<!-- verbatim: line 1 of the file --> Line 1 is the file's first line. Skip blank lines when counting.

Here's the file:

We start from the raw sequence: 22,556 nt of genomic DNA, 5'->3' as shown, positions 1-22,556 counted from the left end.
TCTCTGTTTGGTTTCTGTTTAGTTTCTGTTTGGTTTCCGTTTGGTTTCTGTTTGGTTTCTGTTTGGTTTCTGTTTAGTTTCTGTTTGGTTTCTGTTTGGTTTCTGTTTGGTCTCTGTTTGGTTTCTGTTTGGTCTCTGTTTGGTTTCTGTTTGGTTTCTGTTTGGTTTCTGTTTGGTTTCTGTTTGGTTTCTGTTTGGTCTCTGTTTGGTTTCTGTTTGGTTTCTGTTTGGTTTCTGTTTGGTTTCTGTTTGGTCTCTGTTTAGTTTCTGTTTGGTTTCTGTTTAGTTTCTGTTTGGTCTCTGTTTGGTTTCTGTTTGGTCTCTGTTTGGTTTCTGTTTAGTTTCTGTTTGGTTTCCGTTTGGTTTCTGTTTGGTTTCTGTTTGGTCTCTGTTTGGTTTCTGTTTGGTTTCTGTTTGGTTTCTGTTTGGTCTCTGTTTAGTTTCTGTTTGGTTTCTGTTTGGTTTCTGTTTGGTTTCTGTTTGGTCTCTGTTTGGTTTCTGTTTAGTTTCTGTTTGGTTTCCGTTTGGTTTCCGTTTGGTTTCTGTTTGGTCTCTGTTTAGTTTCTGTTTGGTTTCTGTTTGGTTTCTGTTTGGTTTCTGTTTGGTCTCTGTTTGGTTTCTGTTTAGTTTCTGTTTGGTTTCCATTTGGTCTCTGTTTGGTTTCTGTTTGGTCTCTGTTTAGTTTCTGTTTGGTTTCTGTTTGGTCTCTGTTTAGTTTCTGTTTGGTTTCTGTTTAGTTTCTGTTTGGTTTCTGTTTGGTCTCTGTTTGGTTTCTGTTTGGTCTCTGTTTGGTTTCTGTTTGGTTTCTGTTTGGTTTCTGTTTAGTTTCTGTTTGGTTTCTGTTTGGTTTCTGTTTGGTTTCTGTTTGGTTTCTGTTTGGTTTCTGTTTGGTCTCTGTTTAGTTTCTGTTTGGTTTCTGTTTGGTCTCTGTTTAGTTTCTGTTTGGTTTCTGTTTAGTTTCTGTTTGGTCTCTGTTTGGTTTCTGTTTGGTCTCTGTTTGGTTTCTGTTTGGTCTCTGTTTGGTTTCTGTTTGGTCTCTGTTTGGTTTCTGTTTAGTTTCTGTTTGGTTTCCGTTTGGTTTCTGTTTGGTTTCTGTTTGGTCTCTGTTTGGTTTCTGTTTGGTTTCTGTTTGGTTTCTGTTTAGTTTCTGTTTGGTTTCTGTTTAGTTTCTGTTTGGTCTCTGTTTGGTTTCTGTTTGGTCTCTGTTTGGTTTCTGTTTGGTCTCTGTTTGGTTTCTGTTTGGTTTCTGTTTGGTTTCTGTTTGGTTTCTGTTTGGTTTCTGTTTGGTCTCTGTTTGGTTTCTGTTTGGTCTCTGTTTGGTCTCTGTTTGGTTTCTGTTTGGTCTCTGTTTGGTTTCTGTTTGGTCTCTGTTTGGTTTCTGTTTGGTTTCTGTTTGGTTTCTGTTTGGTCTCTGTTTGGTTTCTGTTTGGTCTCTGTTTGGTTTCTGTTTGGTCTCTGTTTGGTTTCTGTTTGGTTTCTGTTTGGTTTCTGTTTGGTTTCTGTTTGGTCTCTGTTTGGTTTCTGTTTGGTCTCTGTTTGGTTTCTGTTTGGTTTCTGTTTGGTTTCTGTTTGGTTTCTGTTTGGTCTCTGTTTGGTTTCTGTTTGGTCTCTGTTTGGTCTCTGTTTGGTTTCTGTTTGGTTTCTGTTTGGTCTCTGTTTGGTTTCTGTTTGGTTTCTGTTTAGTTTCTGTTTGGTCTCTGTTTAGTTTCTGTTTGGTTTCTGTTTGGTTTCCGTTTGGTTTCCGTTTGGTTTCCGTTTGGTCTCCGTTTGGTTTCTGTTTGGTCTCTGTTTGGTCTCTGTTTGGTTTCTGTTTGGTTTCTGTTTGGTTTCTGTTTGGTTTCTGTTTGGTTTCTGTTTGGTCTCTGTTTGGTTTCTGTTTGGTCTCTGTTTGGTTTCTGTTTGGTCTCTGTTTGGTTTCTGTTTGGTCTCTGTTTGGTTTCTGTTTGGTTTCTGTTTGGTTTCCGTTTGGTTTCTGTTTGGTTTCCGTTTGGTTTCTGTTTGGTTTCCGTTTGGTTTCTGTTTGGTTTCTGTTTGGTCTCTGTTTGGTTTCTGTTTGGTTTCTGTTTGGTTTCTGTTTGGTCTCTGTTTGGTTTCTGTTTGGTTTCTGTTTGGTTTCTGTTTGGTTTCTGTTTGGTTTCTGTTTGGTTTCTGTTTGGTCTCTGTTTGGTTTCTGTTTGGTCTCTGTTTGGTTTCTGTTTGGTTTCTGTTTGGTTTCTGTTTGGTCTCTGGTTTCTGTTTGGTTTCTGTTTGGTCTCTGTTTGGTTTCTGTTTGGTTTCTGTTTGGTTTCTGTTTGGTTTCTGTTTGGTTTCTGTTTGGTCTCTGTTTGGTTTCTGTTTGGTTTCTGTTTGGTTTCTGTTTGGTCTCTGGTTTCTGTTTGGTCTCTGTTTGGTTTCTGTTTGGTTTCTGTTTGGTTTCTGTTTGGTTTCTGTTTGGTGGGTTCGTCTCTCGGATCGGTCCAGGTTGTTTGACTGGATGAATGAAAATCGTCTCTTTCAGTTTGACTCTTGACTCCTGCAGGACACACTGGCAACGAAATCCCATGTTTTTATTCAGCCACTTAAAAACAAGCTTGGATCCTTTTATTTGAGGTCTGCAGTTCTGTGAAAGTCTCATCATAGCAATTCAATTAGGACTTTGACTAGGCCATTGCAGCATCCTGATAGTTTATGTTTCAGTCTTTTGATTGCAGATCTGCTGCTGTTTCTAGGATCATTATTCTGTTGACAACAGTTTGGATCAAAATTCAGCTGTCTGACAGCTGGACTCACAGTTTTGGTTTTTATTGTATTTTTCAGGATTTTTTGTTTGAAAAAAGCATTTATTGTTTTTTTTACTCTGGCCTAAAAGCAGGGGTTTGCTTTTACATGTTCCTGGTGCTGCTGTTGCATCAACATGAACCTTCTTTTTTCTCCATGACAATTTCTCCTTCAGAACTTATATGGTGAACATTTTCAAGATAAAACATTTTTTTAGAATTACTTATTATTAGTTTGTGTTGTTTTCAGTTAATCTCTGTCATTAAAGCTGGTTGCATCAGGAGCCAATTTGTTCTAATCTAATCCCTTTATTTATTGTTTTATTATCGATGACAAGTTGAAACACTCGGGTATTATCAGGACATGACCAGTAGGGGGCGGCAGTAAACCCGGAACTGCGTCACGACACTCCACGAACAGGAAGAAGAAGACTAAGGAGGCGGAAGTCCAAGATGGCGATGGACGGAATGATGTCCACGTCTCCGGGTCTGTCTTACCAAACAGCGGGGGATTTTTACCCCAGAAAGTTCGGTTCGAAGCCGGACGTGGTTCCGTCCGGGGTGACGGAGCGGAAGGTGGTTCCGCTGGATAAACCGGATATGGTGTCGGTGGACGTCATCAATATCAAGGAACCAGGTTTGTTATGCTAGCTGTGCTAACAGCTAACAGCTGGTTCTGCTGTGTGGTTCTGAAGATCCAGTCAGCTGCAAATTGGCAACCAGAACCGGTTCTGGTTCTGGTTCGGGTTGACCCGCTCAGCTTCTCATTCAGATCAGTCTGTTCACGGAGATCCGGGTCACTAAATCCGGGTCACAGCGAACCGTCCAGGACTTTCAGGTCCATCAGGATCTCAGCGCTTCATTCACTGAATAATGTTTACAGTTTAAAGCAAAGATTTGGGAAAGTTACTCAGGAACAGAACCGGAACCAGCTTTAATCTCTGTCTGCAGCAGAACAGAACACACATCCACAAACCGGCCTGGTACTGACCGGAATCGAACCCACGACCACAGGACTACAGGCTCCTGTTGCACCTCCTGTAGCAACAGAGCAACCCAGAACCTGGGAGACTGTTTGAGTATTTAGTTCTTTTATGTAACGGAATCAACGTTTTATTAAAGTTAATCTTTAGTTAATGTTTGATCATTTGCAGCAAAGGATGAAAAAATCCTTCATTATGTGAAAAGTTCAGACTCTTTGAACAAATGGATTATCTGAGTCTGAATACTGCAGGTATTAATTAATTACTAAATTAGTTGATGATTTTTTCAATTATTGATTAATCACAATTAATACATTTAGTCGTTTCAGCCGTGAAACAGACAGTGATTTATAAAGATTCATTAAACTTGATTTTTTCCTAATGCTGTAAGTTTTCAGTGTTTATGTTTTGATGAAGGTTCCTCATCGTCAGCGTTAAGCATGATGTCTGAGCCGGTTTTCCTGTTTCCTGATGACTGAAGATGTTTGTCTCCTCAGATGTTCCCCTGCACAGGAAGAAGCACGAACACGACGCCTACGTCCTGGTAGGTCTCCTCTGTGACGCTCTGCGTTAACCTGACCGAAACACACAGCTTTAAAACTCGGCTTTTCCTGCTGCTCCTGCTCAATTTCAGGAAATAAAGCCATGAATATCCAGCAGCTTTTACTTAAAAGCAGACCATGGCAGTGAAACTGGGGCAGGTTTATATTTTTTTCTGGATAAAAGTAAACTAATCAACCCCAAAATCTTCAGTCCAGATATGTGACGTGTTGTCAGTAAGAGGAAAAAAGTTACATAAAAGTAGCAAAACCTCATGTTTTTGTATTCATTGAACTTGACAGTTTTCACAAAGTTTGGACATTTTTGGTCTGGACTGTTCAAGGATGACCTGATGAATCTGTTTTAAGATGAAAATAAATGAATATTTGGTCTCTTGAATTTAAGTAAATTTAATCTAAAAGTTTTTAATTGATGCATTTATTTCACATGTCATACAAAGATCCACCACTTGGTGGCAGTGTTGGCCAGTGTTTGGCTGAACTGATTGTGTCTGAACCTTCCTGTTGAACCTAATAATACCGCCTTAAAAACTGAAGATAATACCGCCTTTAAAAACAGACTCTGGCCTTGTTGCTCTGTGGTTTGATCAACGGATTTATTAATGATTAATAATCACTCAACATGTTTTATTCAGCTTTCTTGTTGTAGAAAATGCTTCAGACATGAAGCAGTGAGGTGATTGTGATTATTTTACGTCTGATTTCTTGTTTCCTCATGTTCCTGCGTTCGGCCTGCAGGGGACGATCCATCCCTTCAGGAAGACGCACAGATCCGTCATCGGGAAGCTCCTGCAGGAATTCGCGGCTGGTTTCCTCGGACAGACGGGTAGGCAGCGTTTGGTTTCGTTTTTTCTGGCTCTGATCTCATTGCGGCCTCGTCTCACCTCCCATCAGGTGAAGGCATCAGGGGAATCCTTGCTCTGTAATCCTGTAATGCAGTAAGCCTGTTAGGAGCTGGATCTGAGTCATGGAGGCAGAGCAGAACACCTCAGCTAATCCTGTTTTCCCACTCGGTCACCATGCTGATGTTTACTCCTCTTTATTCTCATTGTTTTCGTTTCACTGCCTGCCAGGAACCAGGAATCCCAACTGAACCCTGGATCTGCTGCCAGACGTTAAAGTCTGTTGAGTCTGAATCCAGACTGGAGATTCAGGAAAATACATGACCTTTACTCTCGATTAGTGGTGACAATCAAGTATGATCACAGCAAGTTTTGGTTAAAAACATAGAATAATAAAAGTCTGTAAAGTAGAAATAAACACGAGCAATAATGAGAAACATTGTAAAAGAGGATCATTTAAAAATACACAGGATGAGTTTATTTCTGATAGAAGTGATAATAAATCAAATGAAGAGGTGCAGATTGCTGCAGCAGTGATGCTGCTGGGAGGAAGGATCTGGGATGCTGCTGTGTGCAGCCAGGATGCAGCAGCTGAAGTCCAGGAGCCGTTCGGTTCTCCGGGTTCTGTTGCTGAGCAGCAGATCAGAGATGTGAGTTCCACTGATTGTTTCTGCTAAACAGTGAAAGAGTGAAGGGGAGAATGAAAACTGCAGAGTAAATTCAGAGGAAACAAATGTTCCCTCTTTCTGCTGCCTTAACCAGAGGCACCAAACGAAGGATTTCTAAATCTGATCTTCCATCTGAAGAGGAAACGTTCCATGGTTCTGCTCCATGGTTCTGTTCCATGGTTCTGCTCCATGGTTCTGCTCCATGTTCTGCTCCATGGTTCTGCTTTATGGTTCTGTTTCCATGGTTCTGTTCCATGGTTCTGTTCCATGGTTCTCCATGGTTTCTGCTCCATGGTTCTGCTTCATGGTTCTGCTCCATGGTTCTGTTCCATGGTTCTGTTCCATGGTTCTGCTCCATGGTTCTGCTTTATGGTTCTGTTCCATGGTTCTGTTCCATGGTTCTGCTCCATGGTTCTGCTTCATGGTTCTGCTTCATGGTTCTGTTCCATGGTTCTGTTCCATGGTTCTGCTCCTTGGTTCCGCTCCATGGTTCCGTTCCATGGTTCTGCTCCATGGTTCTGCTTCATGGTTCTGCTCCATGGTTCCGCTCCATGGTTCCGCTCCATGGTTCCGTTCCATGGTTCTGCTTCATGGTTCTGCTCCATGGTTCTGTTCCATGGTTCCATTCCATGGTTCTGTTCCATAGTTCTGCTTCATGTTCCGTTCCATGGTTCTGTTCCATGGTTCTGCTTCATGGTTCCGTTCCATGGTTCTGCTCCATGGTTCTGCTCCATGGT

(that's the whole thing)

We start from the raw sequence: 22,556 nt of genomic DNA, 5'->3' as shown, positions 1-22,556 counted from the left end.